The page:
After the priest said the Gospel (I think) at the altar with his back to us, he turned and faced us and approached the ambo. From there he read the Epistle from Saint James in English. He then told a story about a saint and the need for people to sign up for the 40 hours of devotion before our "Eucharistic King."
He then went back to the altar, with his back to us and continued with the Mass. As he began what I knew must have been the words of institution, a man in front of me left his wife and two children and walked to my left. I was distracted because I heard him speaking out loud. When I looked to my left, I realized that he was kneeling at a confessional and going to confession. When he finished, a young boy knelt at the confessional and loudly confessed his sins. This was all occurring as the servers, kneeling behind the celebrant, lifted up the celebrant's chasuble as he elevated first the host, then the chalice, while the bells were rung three times. Confessions continued as the eucharistic prayer went on, both next to me and at a confessional on the other side of the church.
Just before communion, the two servers mechanically approached the altar rail and again, with perfect synchronicity, unfolded several long white cloths that were hung on the inside of the communion rail, then draped them over the top of the communion rail. They then opened the central gate of the communion rail. People went to communion, kneeling at the rail, receiving communion on the tongue. Several young men in cassocks and surplices of lace assisted with the distribution of Holy Communion.
The servers then folded the long white cloths back up behind the communion rail and closed the gate. During communion, no one went through the open gate. After an extended washing of the vessels, the Mass concluded, or so I thought.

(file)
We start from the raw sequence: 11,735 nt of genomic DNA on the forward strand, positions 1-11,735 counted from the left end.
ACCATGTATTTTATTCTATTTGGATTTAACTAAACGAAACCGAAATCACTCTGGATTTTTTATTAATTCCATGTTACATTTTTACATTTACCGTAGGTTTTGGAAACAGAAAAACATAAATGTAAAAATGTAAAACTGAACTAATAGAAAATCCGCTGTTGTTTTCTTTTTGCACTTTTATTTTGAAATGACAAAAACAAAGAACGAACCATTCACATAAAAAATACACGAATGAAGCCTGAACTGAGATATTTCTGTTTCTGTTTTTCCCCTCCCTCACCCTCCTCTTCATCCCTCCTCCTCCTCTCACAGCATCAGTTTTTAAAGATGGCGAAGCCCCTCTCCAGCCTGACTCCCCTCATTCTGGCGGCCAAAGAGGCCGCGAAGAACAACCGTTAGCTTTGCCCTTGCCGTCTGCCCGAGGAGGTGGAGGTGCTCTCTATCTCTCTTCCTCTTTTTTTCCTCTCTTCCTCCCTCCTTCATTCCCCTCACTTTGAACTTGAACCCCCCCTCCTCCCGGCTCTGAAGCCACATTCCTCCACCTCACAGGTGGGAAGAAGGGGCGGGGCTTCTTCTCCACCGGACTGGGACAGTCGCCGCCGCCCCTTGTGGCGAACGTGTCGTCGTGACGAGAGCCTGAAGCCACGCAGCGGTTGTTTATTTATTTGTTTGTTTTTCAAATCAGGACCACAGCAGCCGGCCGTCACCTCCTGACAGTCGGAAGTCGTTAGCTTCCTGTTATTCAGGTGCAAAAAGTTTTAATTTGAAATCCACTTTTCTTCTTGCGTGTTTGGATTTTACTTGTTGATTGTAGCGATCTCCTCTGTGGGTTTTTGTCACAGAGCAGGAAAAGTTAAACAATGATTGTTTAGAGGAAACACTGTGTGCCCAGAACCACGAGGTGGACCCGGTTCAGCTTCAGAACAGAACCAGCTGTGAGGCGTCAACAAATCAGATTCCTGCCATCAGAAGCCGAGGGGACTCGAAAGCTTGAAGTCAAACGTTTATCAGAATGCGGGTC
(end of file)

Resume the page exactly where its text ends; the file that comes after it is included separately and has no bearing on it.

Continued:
Up until this point, the only word I had uttered the entire time was "Amen" when I received communion. As the Mass concluded, the people knelt and were led by the celebrant into praying three Hail Mary's, the Salve Regina in English, another Marian Prayer, and the Prayer to Saint Michael the Archangel. These were the only prayers that the congregation prayed aloud during the entire time we were there.
I left that Church feeling perplexed. I had a much deeper appreciation of why the Fathers of the Second Vatican Council insisted on a reform of the liturgy; less repetition of words; less repetition of ritual movements; a move into the vernacular; a move toward fully conscious and active participation by the people, among other reforms. What I witnessed yesterday was (I think) what the Fathers at the council were asking the Church to reform so that the work of Christ in the liturgy could become intelligible and more fully nurture the hearts of the faithful.